You Being Rich Isn't a Fantasy

How to become a millionaire or multi-millionaire or even hecta-millionaire (100 million units) isn’t taught in schools or colleges. In fact, most of society frowns on anyone who talks about getting rich; some even protest against those who have created financial independence.

It’s a funny thing that schools teach you how to read and write, how to do math, how to know history and geography, and how to pass a test—but they never broach the subject of how to get rich. Getting super rich seems to be a topic reserved for fantasies, movies, and drunken what-if games. Most have come to believe that becoming a millionaire is for the lucky sperm club, business owners, gold diggers, lottery winners, athletes, rappers, and inventors. But it’s not true. Millionaires and the super rich come from all walks of life. In fact, just to debunk one of the myths, I’ll tell you that four out of five millionaires today work for someone else.

The reason most people never get rich is that they never even consider it a possibility. They are convinced by those close to them to simply be satisfied with whatever their financial situation is. The other reason is that people fundamentally do not understand money. Very few people know how to get money, even fewer know how to keep it, and almost no one knows how to multiply it. Just look around and you will see signs of this everywhere.

Even in one of the richest countries in the world, America, 76 percent of people live paycheck to paycheck, some 50 percent of Americans have no money for retirement, and 47 percent of Americans don’t have $400 for an emergency. If these statistics were true in a poor country, it would be one thing, but America is considered a wealthy country.

Turn on the television or go online and you will see endless, ridiculous financial advice. Financial pundits suggest saving tricks where your path to wealth is finding the lowest price for a product or putting more air in your tires to save gas. This piece of advice always cracks me up: “If you don’t drink coffee out, you’ll save another $700 a year.” You can save $700 a year for the next fifty years and you won’t be rich, you’ll just be old.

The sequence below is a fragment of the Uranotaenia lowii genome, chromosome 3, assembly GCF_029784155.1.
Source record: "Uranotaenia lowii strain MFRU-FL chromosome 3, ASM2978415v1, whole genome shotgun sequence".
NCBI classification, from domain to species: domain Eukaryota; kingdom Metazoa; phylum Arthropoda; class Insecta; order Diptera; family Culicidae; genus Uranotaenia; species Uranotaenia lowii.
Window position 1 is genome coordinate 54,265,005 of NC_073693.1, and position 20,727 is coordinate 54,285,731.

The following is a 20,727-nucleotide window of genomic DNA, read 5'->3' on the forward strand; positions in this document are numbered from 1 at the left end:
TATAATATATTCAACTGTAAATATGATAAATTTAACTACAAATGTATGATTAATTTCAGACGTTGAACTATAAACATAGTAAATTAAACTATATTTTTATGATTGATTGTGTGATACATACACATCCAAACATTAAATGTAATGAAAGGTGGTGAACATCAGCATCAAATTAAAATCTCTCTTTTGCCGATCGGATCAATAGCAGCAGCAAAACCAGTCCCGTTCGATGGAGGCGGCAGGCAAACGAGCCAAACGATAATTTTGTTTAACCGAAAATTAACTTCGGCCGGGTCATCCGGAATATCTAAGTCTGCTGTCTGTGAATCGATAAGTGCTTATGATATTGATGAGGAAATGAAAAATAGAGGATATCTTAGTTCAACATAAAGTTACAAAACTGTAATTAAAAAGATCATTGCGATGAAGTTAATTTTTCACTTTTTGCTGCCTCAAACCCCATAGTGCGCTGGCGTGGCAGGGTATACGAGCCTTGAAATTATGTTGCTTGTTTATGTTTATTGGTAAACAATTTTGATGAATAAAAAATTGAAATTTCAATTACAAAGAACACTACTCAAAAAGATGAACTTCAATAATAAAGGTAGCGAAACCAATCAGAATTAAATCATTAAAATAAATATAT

Another pundit preaches all debt is bad, and that by avoiding debt you will somehow be financially free. “Never borrow money under any circumstance,” the previously bankrupt advisor promotes. He overlooks the reality that almost all the super rich have used debt to multiply their wealth.

Flip the channel and you’ll see fancy graphics making a case that you should turn your money over to the boys on Wall Street who, smarter than you, will invest in stocks, bonds, and financial instruments they can’t even explain. Ask your parents for money advice and they will recite their path: get a good job, buy a house, contribute to your 401k, be grateful you have more than most, and pray everything goes right.

I have never wanted to just have “enough,” in fact, truth be known, I have always wanted to be rich. While I do believe in prayer, I don’t expect God to take care of my finances and I certainly don’t want to leave it up to everything “going right.” At a very young age, I noticed how the people who made the decisions and had the power of choice all seemed to be the people with money. I wanted to be one of them. I didn’t want money for the sake of money, but to be able to have the power of choice.

At the age of eight, one of my first experiences with money was walking to the local grocery store. I had a quarter in my pocket to spend at the store. I was excited, giddy, and I felt powerful. I was walking to the store with my brother fondling my quarter when I dropped it in the street and it rolled into a manhole. I got onto my hands and knees, only to discover my arms were too short to retrieve the quarter. I got up wet, dirty, angry, and wanting to cry.

I remember going home and telling my father how I had lost my quarter. My father said to me, “You shouldn’t play with money.” My grandfather later grabbed me and said, “Son, the problem isn’t simply that you lost the quarter; the problem is that it was your only quarter.” Since that loss I have been fascinated with the idea of amassing enough money so no single event or loss would ever cause me to be without.